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The Potential of Zero

Posted by Dan Smith on September 06, 2013
The Potential of Zero
The Clover Park Zero Energy House

This is a short story about a little house in a parking lot and the educational potential of 960 square feet. The project was conceived and created to give students a place for blower door training and ended up a fully integrated green structure that was dedicated during the grand opening ceremony by Washington State Governor Jay Inslee. 

The Clover Park Zero Energy House was an idea to help augment air leakage training in the Sustainable Building Science Program at Clover Park Technical College in Lakewood Washington. From there the educational model grew a bit. Why don’t we add solar? We could add solar hot water. How about radiant hydronics, heat recovery ventilator, low VOC finishes, water catchment, energy monitoring, and while we are at it lets do a vegetable garden that will help feed the campus daycare? The possibilities grew rather quickly. 
 
The final result is the first educational zero energy structure in Washington to have a totally transparent systems approach to green building and can be viewed on the web here. Every working system of the house can be examined and experienced. The purpose driven project has leveraged cutting edge technologies to display green building practices and incorporate systems integrated theory into an educational building that is available to campus and the community. It is being used by several groups including the Clover Park USGBC Student Group, the Clover Park Sustainability Committee, and will be the venue for an upcoming Green Community Lecture Series.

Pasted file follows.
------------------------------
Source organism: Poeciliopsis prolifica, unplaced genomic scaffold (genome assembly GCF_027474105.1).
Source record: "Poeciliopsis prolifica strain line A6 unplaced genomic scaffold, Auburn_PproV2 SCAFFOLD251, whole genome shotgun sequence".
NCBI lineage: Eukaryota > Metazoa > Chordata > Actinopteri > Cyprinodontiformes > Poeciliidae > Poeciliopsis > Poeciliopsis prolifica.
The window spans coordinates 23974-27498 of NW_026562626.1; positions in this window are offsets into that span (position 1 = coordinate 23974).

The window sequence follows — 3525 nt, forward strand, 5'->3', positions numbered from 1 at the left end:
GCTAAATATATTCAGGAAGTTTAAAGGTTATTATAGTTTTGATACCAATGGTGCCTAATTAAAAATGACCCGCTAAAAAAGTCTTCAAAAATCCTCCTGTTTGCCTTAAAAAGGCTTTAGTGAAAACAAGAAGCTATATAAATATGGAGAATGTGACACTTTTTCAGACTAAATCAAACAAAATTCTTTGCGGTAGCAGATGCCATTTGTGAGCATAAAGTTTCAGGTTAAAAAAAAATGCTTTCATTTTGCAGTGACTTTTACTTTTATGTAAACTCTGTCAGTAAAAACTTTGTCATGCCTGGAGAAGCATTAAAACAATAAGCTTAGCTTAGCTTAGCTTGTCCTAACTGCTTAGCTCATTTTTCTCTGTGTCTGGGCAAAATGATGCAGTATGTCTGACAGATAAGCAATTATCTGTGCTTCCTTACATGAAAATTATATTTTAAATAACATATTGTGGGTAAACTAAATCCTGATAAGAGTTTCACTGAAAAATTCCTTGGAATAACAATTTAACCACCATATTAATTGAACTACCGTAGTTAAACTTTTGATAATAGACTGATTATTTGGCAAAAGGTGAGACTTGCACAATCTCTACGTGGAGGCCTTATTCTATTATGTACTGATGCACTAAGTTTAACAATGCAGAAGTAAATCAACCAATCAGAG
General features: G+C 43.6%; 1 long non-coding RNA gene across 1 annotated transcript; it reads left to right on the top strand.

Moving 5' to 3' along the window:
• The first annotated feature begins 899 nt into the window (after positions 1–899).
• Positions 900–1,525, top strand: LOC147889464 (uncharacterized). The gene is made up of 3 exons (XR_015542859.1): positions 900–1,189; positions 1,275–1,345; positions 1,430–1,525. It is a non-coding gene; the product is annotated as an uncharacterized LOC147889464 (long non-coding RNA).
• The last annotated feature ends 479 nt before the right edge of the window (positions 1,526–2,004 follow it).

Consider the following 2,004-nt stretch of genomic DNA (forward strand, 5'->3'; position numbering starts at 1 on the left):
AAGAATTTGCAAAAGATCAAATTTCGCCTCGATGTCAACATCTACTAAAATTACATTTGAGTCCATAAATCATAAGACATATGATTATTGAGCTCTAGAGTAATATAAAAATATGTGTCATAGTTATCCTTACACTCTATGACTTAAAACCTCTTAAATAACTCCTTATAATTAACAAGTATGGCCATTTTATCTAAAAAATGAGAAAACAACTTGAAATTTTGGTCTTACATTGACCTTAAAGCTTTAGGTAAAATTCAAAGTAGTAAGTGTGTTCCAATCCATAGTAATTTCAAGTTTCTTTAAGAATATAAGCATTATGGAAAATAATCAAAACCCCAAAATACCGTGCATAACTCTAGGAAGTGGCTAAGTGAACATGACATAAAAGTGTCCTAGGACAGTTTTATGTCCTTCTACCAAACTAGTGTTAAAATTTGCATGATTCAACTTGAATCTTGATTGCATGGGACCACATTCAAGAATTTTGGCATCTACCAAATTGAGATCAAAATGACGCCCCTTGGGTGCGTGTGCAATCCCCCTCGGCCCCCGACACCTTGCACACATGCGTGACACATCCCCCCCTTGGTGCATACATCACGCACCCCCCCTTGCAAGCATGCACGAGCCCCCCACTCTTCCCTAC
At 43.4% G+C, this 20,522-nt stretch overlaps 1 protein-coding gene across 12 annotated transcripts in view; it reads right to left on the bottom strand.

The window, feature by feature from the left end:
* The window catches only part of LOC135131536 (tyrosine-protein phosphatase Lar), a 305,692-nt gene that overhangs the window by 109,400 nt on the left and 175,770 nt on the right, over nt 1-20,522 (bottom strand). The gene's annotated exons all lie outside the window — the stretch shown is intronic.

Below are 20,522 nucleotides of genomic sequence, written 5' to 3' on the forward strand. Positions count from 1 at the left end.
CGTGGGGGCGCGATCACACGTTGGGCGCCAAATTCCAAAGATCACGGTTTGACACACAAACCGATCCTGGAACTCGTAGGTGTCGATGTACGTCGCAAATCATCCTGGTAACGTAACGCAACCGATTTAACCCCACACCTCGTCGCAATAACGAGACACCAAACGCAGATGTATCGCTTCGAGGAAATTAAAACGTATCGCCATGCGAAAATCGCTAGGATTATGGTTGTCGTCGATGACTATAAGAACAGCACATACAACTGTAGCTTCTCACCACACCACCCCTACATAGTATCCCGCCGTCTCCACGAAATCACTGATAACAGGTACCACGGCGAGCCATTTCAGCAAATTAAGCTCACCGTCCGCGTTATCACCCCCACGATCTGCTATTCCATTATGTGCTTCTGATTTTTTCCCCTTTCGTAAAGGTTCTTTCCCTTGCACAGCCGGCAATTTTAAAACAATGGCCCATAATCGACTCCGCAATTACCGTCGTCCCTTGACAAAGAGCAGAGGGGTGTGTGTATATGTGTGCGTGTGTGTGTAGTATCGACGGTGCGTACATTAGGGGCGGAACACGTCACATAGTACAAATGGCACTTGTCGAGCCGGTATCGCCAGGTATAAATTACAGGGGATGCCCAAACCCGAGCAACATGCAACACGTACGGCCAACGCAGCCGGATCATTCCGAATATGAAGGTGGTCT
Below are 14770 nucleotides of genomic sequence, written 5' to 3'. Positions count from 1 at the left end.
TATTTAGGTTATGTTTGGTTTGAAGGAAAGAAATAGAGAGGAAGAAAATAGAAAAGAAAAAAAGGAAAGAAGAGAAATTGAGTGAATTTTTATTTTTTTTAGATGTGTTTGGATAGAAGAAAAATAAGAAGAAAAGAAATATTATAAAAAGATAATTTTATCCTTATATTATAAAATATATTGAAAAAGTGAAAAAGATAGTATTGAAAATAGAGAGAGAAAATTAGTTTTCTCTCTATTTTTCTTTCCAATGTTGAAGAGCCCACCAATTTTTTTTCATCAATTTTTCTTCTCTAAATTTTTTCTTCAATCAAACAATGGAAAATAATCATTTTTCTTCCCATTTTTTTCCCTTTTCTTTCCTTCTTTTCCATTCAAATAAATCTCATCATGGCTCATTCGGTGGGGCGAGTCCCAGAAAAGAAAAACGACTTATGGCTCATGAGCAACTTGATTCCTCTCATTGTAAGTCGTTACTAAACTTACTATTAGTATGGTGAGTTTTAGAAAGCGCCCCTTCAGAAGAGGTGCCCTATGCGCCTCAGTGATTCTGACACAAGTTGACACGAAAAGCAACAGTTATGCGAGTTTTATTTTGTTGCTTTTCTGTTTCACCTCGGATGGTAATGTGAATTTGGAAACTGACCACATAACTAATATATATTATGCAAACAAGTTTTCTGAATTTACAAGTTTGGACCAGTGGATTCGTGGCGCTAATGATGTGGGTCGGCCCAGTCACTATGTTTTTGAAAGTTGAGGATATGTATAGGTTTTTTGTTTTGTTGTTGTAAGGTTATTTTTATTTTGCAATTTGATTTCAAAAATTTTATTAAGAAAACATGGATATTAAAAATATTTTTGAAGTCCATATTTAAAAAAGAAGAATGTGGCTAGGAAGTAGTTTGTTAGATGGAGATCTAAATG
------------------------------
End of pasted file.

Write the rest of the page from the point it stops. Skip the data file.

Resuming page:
Everyone that enters the building is taken back by the open feeling, comfortable space, and the fact that it produces more energy than it uses. They all want a tour, from the conditioned crawl space to the attic HRV and the overheat protection on the solar thermal. People leave with a sense for the potential of zero. The potential of zero energy that is, and how we as individuals can make a difference when we take action collectively.  
 
With this in mind I would like to challenge everyone reading this article to think in terms of conservation before generation and live with a lighter footprint. The task I put before you is not the shouting of a crazed evangelist, but the quiet voice of a person concerned and hopeful of the future. Whether you do something as simple as recycling or as complex as political activism for sustainability the idea is to start. It is the combined effort of everyone that will make a difference. 
 
Break is over! Get started!       
 
Dan Smith is a Sustainable Building Sciences Instructor, Clover Park Technical College.

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